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    Amazing post thank you. I’ve struggled since having my baby and my husband has been a great support but getting him to read this will also be a huge help. Thank you for sharing xx #KCACOLS

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    • February 28, 2016 at 2:41 pm
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      Glad you found it helpful, having a baby definitely is hard work xx

      Reply
  • February 28, 2016 at 9:16 am
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    A really great and important post and you have given some great tips for helping to support a loved one with PND. #KCACOLS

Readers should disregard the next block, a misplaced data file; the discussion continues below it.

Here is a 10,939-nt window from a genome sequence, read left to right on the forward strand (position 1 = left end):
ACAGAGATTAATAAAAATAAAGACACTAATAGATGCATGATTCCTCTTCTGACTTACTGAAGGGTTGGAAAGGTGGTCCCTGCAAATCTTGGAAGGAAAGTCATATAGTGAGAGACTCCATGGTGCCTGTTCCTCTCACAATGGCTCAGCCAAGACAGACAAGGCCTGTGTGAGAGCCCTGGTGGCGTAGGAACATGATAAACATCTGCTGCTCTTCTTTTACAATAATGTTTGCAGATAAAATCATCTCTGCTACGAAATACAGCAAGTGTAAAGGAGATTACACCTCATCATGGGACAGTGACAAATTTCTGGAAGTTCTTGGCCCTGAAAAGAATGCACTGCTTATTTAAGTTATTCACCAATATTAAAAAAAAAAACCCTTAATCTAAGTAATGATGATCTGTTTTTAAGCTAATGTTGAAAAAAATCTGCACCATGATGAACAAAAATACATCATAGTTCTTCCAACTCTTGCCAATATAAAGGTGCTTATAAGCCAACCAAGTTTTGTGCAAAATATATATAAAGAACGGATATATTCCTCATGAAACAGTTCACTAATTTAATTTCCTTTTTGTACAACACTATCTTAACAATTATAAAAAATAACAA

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    • June 2, 2016 at 7:35 pm
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      Thank you

      Reply
  • February 28, 2016 at 4:23 pm
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    Great advice…as I’ve been through it myself. It’s so hard to take care of ourselves when depression strikes. We need the help of others and for them to be aware of our needs! #KCACOLS

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    • June 2, 2016 at 7:36 pm
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      Defiantly – we don’t always realise we need the help of others at the time but they play such an important part in our recovery

      Reply
  • February 29, 2016 at 8:08 pm
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    so tough. Thanks for your post. It can be so difficult to know what to do. The answer is that you just need to be empathetic and care. #KCACOLS

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  • February 29, 2016 at 9:17 pm